Thanks for that. British honours system is not a strong point of mine. Great article! -- CassiantoTalk 00:49, 26 August 2012 (UTC)

License tagging for File:NikolaiRoerichRite1.jpg

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Peer review backlog query

I've removed some of the older requests which have already received comments from the backlog list, but please revert if I have done anything inappropriate. I also noticed that several of the reviews on the list have been closed by the bot, and the review added to the Article History. What is best way to handle this? Sarastro1 (talk) 15:58, 27 August 2012 (UTC)

The bot closes peer review pages automatically when no comments have been tabled for the past 14 days. Thus reviews that are still waiting for their first comment after 14 days get closed down without a comment. In the past, User:Ruhrfisch worked hard to see that that didn't happen too often, but he is not contributing to Wikipedia at present. What I have been doing is to advise nominators simply to open a new review page, though with the chronic shortage of peer reviewers there is no guarantee as to when a review will be forthcoming. Brianboulton (talk) 19:20, 27 August 2012 (UTC)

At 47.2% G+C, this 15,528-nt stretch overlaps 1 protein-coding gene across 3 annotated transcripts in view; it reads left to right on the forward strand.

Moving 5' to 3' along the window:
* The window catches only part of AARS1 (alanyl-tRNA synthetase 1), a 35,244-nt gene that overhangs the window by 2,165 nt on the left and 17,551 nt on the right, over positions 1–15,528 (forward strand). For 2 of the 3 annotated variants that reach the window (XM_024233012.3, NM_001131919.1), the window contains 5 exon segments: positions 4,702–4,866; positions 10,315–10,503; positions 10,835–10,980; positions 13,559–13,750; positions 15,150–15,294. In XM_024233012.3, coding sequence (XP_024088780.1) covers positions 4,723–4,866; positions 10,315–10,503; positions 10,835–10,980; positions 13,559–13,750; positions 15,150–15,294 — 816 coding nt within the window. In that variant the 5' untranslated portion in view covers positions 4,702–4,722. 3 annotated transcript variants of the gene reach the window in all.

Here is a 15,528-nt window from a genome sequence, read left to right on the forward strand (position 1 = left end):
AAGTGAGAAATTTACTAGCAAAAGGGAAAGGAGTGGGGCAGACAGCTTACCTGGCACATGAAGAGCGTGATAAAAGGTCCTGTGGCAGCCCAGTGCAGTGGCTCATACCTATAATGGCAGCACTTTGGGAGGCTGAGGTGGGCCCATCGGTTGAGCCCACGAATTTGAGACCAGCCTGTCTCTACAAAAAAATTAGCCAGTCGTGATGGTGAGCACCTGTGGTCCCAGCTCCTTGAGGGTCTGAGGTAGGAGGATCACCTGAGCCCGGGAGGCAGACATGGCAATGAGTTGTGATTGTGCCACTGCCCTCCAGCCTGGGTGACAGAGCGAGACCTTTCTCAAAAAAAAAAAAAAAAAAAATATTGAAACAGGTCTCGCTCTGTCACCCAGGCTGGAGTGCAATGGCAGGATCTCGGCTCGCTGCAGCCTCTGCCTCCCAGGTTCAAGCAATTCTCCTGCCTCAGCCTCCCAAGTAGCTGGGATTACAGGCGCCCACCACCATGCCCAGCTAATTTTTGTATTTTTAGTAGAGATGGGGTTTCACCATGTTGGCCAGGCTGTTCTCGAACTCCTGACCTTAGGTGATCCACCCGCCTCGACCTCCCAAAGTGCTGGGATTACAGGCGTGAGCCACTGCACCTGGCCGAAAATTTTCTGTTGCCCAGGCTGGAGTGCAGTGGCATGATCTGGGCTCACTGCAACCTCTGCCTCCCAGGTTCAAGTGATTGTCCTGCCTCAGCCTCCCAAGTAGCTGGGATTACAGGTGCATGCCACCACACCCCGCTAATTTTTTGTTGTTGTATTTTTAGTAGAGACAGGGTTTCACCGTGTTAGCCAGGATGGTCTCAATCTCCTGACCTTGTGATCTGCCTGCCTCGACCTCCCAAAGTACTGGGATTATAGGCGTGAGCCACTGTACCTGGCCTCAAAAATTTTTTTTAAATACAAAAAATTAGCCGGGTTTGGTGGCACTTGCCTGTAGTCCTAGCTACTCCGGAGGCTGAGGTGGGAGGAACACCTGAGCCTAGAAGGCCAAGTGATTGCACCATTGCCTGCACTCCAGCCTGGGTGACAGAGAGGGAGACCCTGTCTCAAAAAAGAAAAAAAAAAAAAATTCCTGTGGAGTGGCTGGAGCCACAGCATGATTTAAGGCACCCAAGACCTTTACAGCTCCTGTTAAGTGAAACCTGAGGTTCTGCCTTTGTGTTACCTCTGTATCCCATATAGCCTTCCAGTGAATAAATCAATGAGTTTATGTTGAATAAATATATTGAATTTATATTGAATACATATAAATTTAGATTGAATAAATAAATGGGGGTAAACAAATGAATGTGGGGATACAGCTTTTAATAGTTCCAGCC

TFA notice

Hi Brian, you were concerned about the lack of TFA notice. There's a discussion here, where people are making various suggestions, in case you're interested. Best, SlimVirgin (talk) 20:49, 27 August 2012 (UTC)

Slim, thanks for notifying me, but I can't honestly be bothered to say any more. I've made my point elsewhere, it's been ignored; others have made the same point and they've been ignored too. Sadly, the extent of personal animus underlying this issue makes it highly unlikely that it will be resolved satisfactorily. Brianboulton (talk) 21:27, 27 August 2012 (UTC)
Well, there seems to be consensus that seven days is reasonable, though personally I'd like to see longer. It's unfortunate that there's any tension around the issue; it's making a straightforward thing seem very fraught. But hopefully it'll get worked out this time. SlimVirgin (talk)
(ec) May I notify you that I notified all authors of scheduled TFAs, until 8 September that is, - I see movement and want to be part of it, I don't wait for "authorities" ;) --Gerda Arendt (talk) 21:35, 27 August 2012 (UTC)

Believe it or not: this is an 8 days notice ;) --Gerda Arendt (talk) 20:23, 2 September 2012 (UTC)

So there is a God after all! Well done, whoever. Brianboulton (talk) 20:34, 2 September 2012 (UTC)
thank you --Gerda Arendt (talk) 21:58, 2 September 2012 (UTC)

The Signpost: 27 August 2012